Process-capability index calculation is not straightforward in such cases because more than one type of variability can be considered for calculation. If only assay variability is considered, then the resulting process-capability index will indicate the assay’s performance but not that of the manufacturing process. On the other hand, using only batch-to-batch (process) variability is insufficient too because increased %OoS risk for a given batch comes primarily from the differences in the replicates’ values. Total variability (the sum of assay and process variability) can provide an alternative for process-capability calculation. However, that method does not account for the number of replicates. Thus, that formula for process-capability calculation should not be used in cases with subgrouped data. Our second objective in this article is to propose a mathematical framework for determining %OoS risks when individual replicates are compared against specification limits.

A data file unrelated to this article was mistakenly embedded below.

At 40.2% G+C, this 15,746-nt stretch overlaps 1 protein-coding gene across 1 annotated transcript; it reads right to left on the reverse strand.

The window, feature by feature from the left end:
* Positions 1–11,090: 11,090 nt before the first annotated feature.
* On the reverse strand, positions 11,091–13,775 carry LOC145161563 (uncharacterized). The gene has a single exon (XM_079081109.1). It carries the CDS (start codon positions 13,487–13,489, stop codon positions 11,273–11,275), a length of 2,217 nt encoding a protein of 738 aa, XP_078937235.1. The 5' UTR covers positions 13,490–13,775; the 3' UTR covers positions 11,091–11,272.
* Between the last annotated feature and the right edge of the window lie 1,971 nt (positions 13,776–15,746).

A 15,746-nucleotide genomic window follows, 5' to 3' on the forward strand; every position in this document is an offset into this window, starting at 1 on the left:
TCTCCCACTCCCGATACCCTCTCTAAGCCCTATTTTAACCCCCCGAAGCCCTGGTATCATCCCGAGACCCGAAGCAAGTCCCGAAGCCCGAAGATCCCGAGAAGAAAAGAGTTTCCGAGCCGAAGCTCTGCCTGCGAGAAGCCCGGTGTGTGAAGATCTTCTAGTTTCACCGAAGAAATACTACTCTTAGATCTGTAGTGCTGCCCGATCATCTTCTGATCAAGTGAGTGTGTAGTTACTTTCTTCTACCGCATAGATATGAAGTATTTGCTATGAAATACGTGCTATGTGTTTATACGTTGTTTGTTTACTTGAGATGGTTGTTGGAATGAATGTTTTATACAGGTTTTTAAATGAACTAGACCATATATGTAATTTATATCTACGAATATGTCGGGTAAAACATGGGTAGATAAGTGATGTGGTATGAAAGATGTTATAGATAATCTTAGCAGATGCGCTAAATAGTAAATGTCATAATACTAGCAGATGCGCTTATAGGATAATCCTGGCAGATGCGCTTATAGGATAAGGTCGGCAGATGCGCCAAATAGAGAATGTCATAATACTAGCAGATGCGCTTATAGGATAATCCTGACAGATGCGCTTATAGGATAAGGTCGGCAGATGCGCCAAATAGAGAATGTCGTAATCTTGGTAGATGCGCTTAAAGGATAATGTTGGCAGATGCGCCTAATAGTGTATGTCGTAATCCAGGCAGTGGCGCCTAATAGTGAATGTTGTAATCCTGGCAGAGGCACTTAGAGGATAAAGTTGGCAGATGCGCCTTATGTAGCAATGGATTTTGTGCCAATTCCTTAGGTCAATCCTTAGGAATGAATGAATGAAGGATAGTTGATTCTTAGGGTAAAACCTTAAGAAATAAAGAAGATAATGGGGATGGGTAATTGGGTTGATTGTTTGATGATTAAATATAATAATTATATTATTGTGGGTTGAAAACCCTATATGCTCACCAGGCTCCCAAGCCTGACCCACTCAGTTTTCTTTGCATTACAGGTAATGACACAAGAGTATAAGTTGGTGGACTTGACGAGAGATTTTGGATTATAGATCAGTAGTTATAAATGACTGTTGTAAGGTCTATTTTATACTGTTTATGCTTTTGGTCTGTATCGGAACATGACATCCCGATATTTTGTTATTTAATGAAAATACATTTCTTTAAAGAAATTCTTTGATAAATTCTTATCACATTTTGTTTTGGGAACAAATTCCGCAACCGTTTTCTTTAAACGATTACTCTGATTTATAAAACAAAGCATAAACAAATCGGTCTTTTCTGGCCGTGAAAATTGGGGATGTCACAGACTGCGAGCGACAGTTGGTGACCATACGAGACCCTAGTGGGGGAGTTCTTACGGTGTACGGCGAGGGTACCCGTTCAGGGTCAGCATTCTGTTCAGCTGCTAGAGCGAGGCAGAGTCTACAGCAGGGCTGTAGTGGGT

Simulation Approach for Comparison of z-Score and Percentile Methods: Below, we focus on the widely used z-score and percentile methods for process-capability evaluation in the case of nonnormal data distribution. We compare the methods’ performance under the constraint of small data samples. Because real-world process-capability data are generally unknown within the biopharmaceutical industry, we strategically generated synthetic data for our comparisons.

For normally distributed data, both methods yield the same process-capability index. Therefore, only data with nonnormal distributions require comparison. Index calculation also requires specification limits. Considering those factors, we developed the following simulation-based procedure to compare z-score and percentile method performances for nonnormally distributed data: